Distr. Court of Arizona 8 maggio 2023, Case 2:21-cv-01540-DG, Lerner & Rowe PC,
v. Brown Engstrand & Shely LLC, et al.:
<<The three relevant screenshots produced by Plaintiff show clear labeling of Defendants’ entry, using Defendants’ name and prominently labelled as an “Ad,” and with no use of Plaintiff’s trademark or confusingly similar language or content.
Reasonably savvy Internet users with a strong incentive to select the right lawyer would not be confused by these clearly labeled ads into believing that Defendants were Plaintiff.
Plaintiff produces no survey evidence showing a likelihood of confusion, and its evidence that, at most, 0.215% of all consumers exposed to Defendants’ ads were in fact confused by them is simply not enough to show a likelihood. Two-tenths of one percent is not an appreciable or significant portion of consumers exposed to Defendants’ keyword-generated ads. Plaintiff does have a strong mark, but no reasonable jury viewing Plaintiff’s thin evidence could find that potential clients viewing Defendants’ clearly labeled ads are likely to be confused into thinking Defendants were in fact Plaintiff.
The 25 irrelevant screenshots produced by Plaintiff – screenshots taken during a time when Defendants’ were not buying Plaintiff’s name as a keyword – reinforce the Court’s conclusion. Each of the irrelevant screenshots was produced by searching for “lerner & rowe,” “lerner rowe,” or a variation of these words. Doc. 68-3.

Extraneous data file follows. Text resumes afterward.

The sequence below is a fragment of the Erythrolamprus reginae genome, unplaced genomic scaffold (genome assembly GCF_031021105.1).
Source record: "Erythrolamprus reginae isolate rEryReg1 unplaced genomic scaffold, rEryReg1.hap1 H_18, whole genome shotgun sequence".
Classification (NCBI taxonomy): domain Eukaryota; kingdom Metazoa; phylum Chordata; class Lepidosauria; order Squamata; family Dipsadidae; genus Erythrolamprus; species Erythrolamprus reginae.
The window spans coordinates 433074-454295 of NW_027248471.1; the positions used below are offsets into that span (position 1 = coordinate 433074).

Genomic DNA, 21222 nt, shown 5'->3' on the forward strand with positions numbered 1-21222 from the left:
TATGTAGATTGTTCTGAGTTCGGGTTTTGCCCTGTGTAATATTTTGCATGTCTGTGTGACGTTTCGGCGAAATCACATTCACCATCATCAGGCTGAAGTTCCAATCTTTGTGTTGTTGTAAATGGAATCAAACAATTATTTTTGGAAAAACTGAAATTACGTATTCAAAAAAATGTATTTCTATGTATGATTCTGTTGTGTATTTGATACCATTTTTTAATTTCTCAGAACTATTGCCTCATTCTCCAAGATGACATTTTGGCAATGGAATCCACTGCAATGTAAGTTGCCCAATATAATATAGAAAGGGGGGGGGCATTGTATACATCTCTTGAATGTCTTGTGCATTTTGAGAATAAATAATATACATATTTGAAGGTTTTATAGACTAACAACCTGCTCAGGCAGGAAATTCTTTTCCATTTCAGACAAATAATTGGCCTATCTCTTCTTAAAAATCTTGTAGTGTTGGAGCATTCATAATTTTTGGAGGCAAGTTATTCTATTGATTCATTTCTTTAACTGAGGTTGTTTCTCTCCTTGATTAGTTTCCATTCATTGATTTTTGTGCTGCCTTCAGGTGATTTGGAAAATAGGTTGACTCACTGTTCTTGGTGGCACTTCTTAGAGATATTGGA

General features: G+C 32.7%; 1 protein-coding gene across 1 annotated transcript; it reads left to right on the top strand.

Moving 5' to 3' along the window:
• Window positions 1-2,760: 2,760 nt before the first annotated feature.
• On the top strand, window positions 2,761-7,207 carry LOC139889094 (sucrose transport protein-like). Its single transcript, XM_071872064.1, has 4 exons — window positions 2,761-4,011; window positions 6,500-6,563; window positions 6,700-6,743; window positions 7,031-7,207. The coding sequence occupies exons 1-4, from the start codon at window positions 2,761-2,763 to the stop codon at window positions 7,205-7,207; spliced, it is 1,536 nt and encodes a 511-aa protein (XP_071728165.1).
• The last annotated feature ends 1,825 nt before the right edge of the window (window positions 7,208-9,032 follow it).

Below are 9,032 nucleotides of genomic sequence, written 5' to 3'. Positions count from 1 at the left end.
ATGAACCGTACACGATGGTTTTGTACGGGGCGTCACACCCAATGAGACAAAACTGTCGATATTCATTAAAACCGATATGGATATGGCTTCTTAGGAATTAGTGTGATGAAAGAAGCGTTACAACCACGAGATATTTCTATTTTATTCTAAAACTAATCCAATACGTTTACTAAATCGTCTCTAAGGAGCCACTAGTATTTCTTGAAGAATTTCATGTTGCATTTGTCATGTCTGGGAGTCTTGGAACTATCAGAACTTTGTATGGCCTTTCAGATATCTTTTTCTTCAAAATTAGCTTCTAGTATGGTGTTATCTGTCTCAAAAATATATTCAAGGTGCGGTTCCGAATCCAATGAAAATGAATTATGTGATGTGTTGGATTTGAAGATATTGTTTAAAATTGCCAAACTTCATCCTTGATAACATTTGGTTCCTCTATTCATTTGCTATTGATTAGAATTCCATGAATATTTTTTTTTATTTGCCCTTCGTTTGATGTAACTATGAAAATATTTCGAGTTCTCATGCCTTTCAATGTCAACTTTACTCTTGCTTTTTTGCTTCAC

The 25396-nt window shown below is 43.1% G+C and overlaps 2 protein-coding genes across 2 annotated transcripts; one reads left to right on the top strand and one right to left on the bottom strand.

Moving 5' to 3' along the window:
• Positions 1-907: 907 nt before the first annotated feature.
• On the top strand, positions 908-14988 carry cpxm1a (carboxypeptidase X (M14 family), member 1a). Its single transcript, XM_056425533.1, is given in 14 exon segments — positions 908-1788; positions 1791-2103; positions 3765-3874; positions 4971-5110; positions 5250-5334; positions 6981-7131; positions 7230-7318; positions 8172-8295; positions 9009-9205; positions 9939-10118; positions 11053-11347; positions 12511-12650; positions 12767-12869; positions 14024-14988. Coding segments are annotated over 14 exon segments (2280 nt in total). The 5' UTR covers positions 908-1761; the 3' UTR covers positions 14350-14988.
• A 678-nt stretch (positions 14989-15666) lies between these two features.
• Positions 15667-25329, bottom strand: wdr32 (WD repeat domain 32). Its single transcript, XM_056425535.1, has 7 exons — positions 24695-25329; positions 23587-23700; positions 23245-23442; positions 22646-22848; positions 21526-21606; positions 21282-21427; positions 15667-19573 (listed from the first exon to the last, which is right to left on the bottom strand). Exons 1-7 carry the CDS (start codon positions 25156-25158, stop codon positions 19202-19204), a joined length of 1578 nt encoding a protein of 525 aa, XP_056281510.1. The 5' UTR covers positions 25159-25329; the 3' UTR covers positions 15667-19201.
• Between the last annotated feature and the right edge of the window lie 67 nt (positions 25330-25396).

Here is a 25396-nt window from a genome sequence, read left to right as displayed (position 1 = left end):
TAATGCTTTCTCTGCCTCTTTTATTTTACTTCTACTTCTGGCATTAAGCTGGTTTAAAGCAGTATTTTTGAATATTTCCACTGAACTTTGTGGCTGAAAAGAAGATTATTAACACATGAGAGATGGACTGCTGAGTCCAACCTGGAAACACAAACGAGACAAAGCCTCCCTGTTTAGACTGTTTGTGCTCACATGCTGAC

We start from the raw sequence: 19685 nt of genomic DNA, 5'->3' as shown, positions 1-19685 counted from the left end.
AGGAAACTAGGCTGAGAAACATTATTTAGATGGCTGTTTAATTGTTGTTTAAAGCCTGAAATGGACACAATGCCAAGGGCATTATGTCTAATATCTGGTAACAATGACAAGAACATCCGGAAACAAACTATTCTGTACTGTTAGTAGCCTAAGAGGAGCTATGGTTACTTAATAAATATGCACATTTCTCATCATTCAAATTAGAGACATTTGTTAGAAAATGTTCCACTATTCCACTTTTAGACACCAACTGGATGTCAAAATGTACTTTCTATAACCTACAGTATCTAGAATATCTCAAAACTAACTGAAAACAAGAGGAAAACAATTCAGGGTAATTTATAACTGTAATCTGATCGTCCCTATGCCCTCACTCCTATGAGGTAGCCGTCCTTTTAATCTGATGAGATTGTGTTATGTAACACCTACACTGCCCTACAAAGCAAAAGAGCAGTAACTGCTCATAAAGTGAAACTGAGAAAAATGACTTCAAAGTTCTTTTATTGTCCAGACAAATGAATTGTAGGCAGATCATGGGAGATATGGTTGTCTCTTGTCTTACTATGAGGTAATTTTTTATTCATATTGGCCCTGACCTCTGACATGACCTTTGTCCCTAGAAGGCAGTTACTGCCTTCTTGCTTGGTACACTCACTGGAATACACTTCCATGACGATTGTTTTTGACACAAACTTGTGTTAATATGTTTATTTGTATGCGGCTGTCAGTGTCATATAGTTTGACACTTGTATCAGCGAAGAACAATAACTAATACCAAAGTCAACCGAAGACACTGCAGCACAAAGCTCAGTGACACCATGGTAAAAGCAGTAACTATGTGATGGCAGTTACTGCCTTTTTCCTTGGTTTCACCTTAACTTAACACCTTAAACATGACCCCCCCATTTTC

And even though Defendants had not purchased Plaintiff’s name as a keyword, Defendants’ ads appeared in the search results along with ads for other personal injury law firms.
Google’s algorithm apparently called up similar law firms when a specific law firm was searched for. See, e.g., Doc. 57-6 at 15 (including an ad for azinjuredworker.com), 17 (getlawyersnow.com and palumbowolfe.com), 18 (arjashahlaw.com), 20 (getlawyersnow.com), 22 (hutzler law.com), 28 (larryhparkerphoenix.com). These screenshots show what Internet users find when searching on Google for Lerner & Rowe – ads for a variety of law firms.
As with all searches on Google, the consumer then must scroll through the returns to decide which entries are worth clicking on.
Because Defendants’ entries use their name and are clearly labeled “Ad,” the consumers would know they are seeing an ad for another law firm, as would be true with the other firms seen in the screenshots. The Internet user would then, as the Ninth Circuit has recognized, “skip from site to site, ready to hit the back button whenever they’re not satisfied with a site’s contents.” Toyota Motor Sales, 610 F.3d at 1179. This is not confusion; this is typical Internet searching. And because “the owner of the mark must demonstrate likely confusion, not mere diversion,” Plaintiff has presented insufficient evidence to survive summary judgment. Network Automation, 638 F.3d at 1149>>, P. 19-20.
(notizia e link alla sentenza dal blog del prof. Eric Goldman)